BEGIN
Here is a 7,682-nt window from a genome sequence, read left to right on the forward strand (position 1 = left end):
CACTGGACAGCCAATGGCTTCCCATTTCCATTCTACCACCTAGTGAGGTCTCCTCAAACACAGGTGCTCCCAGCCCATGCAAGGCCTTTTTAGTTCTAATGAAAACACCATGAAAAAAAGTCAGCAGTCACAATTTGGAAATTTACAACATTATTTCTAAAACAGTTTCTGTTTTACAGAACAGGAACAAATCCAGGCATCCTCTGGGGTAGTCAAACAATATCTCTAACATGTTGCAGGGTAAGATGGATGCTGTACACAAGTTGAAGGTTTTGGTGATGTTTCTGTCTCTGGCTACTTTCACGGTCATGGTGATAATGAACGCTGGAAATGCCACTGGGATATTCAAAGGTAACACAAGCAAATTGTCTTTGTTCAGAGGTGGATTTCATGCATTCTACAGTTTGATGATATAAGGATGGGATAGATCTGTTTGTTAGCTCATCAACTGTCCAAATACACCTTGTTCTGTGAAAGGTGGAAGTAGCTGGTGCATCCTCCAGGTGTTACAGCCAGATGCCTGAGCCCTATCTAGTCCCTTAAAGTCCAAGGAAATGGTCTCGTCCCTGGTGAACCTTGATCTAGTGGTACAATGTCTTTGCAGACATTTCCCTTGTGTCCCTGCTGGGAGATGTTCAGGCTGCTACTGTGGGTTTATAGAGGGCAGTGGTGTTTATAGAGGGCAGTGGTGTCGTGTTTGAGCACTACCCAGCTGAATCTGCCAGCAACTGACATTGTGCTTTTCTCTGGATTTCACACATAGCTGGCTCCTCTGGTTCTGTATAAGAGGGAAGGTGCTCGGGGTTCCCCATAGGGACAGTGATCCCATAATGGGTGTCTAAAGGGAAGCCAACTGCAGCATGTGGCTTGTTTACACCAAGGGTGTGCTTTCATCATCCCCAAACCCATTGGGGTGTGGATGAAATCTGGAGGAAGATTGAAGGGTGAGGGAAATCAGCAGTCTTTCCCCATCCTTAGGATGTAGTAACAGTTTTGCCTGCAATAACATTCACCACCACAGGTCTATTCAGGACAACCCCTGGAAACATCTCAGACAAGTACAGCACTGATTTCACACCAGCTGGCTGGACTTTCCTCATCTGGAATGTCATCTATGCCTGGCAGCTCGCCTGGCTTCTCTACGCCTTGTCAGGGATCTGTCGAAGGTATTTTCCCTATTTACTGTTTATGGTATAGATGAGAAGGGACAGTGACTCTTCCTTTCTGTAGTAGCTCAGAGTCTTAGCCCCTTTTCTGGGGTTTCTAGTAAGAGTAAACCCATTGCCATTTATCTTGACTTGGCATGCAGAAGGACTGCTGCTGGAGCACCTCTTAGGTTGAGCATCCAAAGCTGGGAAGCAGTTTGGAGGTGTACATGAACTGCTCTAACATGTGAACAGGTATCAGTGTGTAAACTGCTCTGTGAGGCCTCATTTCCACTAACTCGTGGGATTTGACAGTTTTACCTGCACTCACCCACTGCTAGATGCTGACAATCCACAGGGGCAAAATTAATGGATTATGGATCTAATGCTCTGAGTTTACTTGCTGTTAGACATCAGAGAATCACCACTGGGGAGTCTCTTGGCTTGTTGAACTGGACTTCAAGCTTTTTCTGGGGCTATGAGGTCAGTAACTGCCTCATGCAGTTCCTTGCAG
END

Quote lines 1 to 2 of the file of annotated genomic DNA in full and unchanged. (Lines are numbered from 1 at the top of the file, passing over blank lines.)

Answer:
Here is a 7,682-nt window from a genome sequence, read left to right on the forward strand (position 1 = left end):
CACTGGACAGCCAATGGCTTCCCATTTCCATTCTACCACCTAGTGAGGTCTCCTCAAACACAGGTGCTCCCAGCCCATGCAAGGCCTTTTTAGTTCTAATGAAAACACCATGAAAAAAAGTCAGCAGTCACAATTTGGAAATTTACAACATTATTTCTAAAACAGTTTCTGTTTTACAGAACAGGAACAAATCCAGGCATCCTCTGGGGTAGTCAAACAATATCTCTAACATGTTGCAGGGTAAGATGGATGCTGTACACAAGTTGAAGGTTTTGGTGATGTTTCTGTCTCTGGCTACTTTCACGGTCATGGTGATAATGAACGCTGGAAATGCCACTGGGATATTCAAAGGTAACACAAGCAAATTGTCTTTGTTCAGAGGTGGATTTCATGCATTCTACAGTTTGATGATATAAGGATGGGATAGATCTGTTTGTTAGCTCATCAACTGTCCAAATACACCTTGTTCTGTGAAAGGTGGAAGTAGCTGGTGCATCCTCCAGGTGTTACAGCCAGATGCCTGAGCCCTATCTAGTCCCTTAAAGTCCAAGGAAATGGTCTCGTCCCTGGTGAACCTTGATCTAGTGGTACAATGTCTTTGCAGACATTTCCCTTGTGTCCCTGCTGGGAGATGTTCAGGCTGCTACTGTGGGTTTATAGAGGGCAGTGGTGTTTATAGAGGGCAGTGGTGTCGTGTTTGAGCACTACCCAGCTGAATCTGCCAGCAACTGACATTGTGCTTTTCTCTGGATTTCACACATAGCTGGCTCCTCTGGTTCTGTATAAGAGGGAAGGTGCTCGGGGTTCCCCATAGGGACAGTGATCCCATAATGGGTGTCTAAAGGGAAGCCAACTGCAGCATGTGGCTTGTTTACACCAAGGGTGTGCTTTCATCATCCCCAAACCCATTGGGGTGTGGATGAAATCTGGAGGAAGATTGAAGGGTGAGGGAAATCAGCAGTCTTTCCCCATCCTTAGGATGTAGTAACAGTTTTGCCTGCAATAACATTCACCACCACAGGTCTATTCAGGACAACCCCTGGAAACATCTCAGACAAGTACAGCACTGATTTCACACCAGCTGGCTGGACTTTCCTCATCTGGAATGTCATCTATGCCTGGCAGCTCGCCTGGCTTCTCTACGCCTTGTCAGGGATCTGTCGAAGGTATTTTCCCTATTTACTGTTTATGGTATAGATGAGAAGGGACAGTGACTCTTCCTTTCTGTAGTAGCTCAGAGTCTTAGCCCCTTTTCTGGGGTTTCTAGTAAGAGTAAACCCATTGCCATTTATCTTGACTTGGCATGCAGAAGGACTGCTGCTGGAGCACCTCTTAGGTTGAGCATCCAAAGCTGGGAAGCAGTTTGGAGGTGTACATGAACTGCTCTAACATGTGAACAGGTATCAGTGTGTAAACTGCTCTGTGAGGCCTCATTTCCACTAACTCGTGGGATTTGACAGTTTTACCTGCACTCACCCACTGCTAGATGCTGACAATCCACAGGGGCAAAATTAATGGATTATGGATCTAATGCTCTGAGTTTACTTGCTGTTAGACATCAGAGAATCACCACTGGGGAGTCTCTTGGCTTGTTGAACTGGACTTCAAGCTTTTTCTGGGGCTATGAGGTCAGTAACTGCCTCATGCAGTTCCTTGCAG